• 18 февр. 2011 г.
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This article is about Germanic antiquity and its reception in historiography. For the term Germanic as used in reference to contemporary populations, see Germanic Europe.

Germanic Thing (governing assembly), drawn after the depiction in a relief of the Column of Marcus Aurelius, 193 AD.
The Germanic peoples (also called Teutonic in older literature) are a historical ethno-linguistic group,originating in Northern Europe and identified by their use of the Indo-European Germanic languages, which diversified out of Common Germanic in the course of the Pre-Roman Iron Age. The descendants of these peoples became, and in many areas contributed to, ethnic groups in North Western Europe: Scandinavians (Danes, Swedes, Norwegians, and Icelanders, but not Finns and Sami), Germans (includingAustrians, German-speaking Swiss, and ethnic Germans), Dutch, and English, among others.
Migrating Germanic peoples spread throughout Europe in Late Antiquity (300-600) and the Early Middle Ages. Germanic languages became dominant along the Roman borders (Austria, Germany, Netherlands, Belgium and England), but in the rest of the (western) Roman provinces, the Germanic immigrants adopted Latin(Romance) dialects. Furthermore, all Germanic peoples were eventually Christianized to varying extents. Europe's Germanic peoples, such as the Franks, Saxons, Vandals, Angles, Lombards, Suebi, Burgundians and Goths, transformed the Roman Empire into Medieval Europe. Today Germanic languages are spoken through much of the world, represented principally by English, German, Dutch and the Scandinavianlanguages.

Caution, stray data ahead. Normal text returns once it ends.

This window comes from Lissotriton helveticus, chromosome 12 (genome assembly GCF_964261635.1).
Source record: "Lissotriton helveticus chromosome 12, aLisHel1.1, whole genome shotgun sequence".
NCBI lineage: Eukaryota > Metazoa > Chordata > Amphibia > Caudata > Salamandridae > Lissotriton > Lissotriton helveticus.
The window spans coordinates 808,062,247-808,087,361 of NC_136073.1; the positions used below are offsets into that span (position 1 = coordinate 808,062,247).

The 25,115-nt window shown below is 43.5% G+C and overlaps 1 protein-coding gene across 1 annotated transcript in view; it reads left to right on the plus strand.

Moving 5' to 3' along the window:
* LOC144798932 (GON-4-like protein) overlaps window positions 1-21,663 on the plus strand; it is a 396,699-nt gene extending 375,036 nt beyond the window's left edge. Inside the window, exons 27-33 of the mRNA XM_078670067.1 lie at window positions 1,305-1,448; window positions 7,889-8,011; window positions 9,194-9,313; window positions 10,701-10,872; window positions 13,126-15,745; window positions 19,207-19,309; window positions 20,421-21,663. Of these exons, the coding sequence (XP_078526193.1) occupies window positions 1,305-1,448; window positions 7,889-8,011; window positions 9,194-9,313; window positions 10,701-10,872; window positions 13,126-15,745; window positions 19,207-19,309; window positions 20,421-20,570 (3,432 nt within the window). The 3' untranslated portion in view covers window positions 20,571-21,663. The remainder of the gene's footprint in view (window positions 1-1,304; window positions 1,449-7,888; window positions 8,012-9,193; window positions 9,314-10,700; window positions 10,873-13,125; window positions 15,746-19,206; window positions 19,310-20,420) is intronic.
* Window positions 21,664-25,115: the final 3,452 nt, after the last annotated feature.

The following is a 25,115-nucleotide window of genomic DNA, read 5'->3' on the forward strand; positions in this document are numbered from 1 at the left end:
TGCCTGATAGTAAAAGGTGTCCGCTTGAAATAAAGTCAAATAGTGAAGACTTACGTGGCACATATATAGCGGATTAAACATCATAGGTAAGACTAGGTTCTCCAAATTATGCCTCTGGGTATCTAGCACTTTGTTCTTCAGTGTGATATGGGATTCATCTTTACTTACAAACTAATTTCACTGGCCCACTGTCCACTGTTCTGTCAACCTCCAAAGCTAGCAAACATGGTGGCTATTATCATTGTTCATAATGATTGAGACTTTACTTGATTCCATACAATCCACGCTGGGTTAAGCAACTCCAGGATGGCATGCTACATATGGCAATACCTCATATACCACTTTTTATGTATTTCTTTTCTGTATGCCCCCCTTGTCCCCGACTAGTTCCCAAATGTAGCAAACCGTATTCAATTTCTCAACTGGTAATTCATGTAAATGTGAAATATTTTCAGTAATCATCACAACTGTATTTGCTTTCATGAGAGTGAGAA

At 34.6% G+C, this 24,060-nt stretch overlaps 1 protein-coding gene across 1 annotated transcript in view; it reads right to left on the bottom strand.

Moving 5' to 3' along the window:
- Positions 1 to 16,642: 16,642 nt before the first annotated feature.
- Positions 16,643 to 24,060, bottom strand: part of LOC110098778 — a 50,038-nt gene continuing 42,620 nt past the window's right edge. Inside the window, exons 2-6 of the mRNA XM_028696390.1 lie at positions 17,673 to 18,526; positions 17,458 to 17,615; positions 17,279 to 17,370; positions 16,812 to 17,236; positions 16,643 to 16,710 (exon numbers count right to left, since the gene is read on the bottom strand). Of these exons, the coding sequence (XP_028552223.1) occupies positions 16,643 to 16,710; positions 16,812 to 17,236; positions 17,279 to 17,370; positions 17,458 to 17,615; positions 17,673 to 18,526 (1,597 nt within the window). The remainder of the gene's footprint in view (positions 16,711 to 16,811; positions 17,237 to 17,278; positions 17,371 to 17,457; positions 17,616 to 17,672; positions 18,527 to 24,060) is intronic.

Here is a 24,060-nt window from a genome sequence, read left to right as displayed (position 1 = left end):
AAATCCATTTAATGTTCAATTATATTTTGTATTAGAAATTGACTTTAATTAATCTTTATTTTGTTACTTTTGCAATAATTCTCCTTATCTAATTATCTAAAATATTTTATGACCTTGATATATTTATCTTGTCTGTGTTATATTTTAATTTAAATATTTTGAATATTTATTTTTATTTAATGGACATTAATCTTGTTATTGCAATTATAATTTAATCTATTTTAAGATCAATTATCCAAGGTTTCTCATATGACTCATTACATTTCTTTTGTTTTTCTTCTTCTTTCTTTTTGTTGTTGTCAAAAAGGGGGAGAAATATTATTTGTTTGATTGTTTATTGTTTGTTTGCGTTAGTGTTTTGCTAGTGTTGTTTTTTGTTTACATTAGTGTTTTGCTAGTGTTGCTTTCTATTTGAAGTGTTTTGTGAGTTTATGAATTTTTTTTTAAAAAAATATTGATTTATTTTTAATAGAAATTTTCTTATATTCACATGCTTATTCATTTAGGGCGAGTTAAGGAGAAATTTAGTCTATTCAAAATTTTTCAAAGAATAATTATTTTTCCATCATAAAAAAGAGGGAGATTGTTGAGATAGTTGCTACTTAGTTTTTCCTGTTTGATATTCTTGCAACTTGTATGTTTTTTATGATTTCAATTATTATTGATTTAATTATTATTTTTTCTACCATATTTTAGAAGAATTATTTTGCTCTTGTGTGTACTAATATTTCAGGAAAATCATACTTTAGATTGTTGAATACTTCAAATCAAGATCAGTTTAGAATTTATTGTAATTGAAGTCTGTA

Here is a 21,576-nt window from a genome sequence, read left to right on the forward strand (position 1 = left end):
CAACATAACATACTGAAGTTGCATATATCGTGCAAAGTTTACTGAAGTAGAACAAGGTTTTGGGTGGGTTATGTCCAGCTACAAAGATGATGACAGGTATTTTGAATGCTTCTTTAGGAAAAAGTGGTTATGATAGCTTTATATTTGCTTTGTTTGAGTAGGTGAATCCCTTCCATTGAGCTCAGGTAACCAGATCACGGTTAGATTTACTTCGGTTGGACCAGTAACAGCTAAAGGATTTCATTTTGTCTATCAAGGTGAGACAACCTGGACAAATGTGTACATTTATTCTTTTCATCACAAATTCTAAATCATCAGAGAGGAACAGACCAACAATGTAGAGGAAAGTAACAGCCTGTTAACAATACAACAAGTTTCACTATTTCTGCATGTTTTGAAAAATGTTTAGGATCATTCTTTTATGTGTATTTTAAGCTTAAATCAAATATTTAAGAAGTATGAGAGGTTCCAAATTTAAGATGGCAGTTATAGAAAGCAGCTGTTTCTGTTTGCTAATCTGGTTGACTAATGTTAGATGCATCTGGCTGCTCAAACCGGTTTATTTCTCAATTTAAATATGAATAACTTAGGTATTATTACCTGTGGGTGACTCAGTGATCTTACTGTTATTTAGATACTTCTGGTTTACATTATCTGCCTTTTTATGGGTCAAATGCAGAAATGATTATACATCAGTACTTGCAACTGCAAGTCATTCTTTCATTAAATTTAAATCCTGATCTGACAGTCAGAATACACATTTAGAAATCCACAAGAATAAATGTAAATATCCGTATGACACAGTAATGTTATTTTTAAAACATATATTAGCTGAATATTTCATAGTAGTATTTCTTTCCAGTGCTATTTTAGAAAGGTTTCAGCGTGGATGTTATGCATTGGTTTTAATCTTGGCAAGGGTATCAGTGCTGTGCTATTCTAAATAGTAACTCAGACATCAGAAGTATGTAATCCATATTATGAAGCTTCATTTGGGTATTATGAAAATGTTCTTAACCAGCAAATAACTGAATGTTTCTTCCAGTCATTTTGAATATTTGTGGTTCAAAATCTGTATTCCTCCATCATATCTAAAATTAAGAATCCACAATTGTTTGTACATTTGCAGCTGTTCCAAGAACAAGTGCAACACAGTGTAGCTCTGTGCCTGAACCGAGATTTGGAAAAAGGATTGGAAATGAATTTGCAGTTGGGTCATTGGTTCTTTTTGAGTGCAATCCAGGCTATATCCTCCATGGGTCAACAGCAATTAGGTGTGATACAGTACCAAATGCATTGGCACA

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[edit] Ethnonym
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A depiction on the 8th century CE Tjängvide image stone, often interpreted as Odin riding the eight-legged horse Sleipnir.
[edit] Germanic
Variousetymologies for Latin Germani are possible. As an adjective, germani is simply the plural of the adjective germanus (from germen, "seed" or "offshoot"), which has the sense of "related" or "kindred"[1] or "authentic". According to Strabo, the Romans introduced the name Germani, because the Germanic tribes were the authentic Celts (γνησίους Γαλάτας; gnēsíous Galátas).[2] Alternatively, it may refer fromthis use based on Roman experience of the Germanic tribes as allies of the Celts.
The ethnonym seems to be attested in the Fasti Capitolini inscription for the year 222, DE GALLEIS INSVBRIBVS ET GERM(aneis), where it may simply refer to "related" peoples, namely related to the Gauls. Furthermore, since the inscriptions were erected only in 17 to 18 BCE, the word may be a later addition to the...
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